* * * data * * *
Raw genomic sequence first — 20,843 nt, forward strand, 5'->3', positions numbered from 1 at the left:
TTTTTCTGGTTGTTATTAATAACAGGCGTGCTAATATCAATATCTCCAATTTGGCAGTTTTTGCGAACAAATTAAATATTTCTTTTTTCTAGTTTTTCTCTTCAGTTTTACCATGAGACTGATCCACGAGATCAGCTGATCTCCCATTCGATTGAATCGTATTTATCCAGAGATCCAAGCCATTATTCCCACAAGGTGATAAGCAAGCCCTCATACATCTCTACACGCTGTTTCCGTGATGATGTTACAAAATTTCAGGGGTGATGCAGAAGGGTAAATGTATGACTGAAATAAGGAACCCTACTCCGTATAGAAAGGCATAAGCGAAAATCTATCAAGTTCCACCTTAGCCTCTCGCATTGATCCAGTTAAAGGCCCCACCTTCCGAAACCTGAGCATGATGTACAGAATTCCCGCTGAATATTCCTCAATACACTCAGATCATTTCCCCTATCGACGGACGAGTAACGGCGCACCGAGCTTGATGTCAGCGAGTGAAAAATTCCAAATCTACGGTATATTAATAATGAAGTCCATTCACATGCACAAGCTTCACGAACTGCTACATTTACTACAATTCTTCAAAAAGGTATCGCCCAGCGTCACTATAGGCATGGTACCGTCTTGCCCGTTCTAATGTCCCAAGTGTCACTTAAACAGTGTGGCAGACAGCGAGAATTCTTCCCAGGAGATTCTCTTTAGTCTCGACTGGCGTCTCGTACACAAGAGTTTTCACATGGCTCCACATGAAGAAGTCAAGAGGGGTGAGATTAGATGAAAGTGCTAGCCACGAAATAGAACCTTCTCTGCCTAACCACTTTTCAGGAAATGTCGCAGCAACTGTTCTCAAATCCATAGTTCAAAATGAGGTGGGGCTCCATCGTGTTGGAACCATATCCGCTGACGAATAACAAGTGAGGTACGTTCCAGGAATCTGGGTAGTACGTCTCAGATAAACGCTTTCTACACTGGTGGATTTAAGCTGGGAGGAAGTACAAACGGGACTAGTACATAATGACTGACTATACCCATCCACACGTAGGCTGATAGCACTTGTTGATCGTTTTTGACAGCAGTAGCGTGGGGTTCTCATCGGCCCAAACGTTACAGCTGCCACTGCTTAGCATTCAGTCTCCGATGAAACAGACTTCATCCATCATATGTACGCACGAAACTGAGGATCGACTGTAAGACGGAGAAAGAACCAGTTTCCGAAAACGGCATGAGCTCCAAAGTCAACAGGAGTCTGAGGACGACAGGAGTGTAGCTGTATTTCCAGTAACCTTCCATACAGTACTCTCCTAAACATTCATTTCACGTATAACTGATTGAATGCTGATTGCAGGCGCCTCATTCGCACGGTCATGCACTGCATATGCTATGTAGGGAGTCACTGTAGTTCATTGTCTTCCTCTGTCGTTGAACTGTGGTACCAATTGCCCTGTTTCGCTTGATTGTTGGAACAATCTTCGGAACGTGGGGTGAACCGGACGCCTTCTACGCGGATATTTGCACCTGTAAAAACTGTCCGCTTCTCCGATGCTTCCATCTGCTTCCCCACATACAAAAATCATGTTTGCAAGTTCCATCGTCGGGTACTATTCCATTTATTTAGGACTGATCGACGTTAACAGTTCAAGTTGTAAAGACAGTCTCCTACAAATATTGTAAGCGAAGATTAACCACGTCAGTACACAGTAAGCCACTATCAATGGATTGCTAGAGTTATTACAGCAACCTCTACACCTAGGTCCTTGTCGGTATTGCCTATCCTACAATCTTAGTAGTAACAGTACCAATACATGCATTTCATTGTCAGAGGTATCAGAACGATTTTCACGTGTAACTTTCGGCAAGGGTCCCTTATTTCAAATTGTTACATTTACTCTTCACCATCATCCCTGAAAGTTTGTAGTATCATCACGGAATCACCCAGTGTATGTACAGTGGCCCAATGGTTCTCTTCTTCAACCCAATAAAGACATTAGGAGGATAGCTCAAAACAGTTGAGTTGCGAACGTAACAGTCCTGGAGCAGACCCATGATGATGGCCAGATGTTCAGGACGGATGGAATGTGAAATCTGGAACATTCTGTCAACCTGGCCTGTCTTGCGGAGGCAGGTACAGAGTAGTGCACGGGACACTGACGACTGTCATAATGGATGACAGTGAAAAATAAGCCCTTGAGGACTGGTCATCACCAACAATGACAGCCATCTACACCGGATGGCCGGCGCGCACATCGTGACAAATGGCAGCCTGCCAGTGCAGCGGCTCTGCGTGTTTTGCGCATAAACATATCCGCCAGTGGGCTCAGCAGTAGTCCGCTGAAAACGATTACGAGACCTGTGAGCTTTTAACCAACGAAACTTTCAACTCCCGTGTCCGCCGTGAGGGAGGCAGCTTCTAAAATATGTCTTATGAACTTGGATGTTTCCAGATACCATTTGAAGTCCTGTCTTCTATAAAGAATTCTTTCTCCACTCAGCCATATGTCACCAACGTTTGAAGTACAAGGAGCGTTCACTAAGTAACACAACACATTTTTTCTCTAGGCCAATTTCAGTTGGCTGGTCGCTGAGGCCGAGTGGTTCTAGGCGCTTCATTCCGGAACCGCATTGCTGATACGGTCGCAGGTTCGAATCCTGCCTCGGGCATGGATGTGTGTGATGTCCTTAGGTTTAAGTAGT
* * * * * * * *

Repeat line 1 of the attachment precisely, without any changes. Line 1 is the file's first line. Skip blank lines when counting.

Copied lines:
Raw genomic sequence first — 20,843 nt, forward strand, 5'->3', positions numbered from 1 at the left: